August 23, 2016, Mile 2541: Near Miss

At a campsite, mile 2541

I said goodbye to the group this morning. What a treat it was to share a campsite with them!

I was the last person out of camp, and I hoped to meet them at Vista Creek 2532. On the way, I spent a few moments playing Ansel Adams.

Glacier Peak
Old growth blowdown. Check out my three-foot-high trekking poles.

I made it probably 2/3 of the way to Vista Creek, when I hit a tiny bit of scree on the downhill. My left knee bent sharply and my left ankle twisted. And there I lay, knowing that a) I came mighty close to blowing out my knee, and b) my ankle might be sprained.

I lay there for a second, feeling more pissed than hurt, and a fellow hiker came along. He asked if I was okay, and I said yeah, probably, but I’m ticked. He gave me a hand up, and I continued down the hill to Vista Creek.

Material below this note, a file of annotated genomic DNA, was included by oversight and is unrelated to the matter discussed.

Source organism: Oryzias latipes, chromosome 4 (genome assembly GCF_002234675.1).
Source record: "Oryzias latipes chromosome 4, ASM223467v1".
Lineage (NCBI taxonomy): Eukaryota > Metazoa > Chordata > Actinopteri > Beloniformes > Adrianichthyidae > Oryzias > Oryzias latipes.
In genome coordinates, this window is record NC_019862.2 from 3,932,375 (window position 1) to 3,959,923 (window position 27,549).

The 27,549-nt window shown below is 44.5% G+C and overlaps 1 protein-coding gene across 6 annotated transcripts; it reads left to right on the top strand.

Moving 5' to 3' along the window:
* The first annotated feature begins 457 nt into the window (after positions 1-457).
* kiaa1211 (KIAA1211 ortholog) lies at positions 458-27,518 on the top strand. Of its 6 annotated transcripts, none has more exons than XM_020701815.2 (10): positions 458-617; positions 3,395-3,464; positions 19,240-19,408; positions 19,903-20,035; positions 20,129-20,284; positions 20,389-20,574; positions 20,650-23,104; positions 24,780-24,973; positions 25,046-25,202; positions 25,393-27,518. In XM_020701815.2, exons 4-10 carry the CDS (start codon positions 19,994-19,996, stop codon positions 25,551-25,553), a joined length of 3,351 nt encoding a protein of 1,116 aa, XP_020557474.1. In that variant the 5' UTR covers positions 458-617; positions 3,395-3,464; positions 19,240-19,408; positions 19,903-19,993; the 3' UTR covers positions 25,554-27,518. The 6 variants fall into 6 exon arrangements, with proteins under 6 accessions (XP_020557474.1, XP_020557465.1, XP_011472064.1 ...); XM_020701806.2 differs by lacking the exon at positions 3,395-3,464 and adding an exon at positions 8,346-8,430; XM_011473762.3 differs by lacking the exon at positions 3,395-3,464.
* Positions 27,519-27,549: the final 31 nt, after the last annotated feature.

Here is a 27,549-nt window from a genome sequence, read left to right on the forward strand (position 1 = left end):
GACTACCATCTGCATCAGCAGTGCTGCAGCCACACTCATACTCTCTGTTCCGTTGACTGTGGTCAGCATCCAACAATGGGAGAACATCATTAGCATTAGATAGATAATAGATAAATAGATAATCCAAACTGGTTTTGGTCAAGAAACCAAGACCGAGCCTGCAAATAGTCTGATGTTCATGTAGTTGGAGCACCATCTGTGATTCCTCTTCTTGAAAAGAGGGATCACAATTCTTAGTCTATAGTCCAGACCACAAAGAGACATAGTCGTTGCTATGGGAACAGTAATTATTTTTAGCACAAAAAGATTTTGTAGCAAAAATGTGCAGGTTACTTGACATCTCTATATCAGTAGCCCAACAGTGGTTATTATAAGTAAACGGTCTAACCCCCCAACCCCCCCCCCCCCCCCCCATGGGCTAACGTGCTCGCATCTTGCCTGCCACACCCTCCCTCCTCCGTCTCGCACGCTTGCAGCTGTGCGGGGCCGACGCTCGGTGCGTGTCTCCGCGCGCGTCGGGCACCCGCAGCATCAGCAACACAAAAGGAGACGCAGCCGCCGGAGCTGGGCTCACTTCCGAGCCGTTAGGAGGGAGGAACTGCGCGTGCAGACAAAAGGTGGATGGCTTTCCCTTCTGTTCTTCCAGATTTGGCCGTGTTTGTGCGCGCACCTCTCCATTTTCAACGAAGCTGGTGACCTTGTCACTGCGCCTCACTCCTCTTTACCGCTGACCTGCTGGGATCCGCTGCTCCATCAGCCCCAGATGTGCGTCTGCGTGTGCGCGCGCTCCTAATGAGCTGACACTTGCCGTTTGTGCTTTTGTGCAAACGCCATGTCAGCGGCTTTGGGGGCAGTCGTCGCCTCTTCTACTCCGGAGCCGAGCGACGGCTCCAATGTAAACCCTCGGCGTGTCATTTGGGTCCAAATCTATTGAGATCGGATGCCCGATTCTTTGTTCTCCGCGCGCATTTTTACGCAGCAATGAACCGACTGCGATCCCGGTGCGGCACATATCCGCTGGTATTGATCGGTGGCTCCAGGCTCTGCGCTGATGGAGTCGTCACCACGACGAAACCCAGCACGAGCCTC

My ankle was quite sore, so I kept going at a snail’s pace. When I got down to the campsite, I put my foot up, chugged the ibuprofen, and had a bite of lunch. And once that was done, I attempted to walk it off.

At first, I could hardly put weight on it. But I remembered the lessons learned from June, where I’d tweaked my back during a short trip in the North Cascades. I kept walking around the campsite, and it gradually loosened up. Finally, it was at the point where I could put my pack back on, and with extreme gratitude, I headed down the trail.

Shortly after leaving Vista Creek, I hit the new trail. In 2003, that massive storm knocked out the old Suiattle River bridge. The river is unfordable, and without the bridge, hikers crossed on a log…unsafe is too mild a word.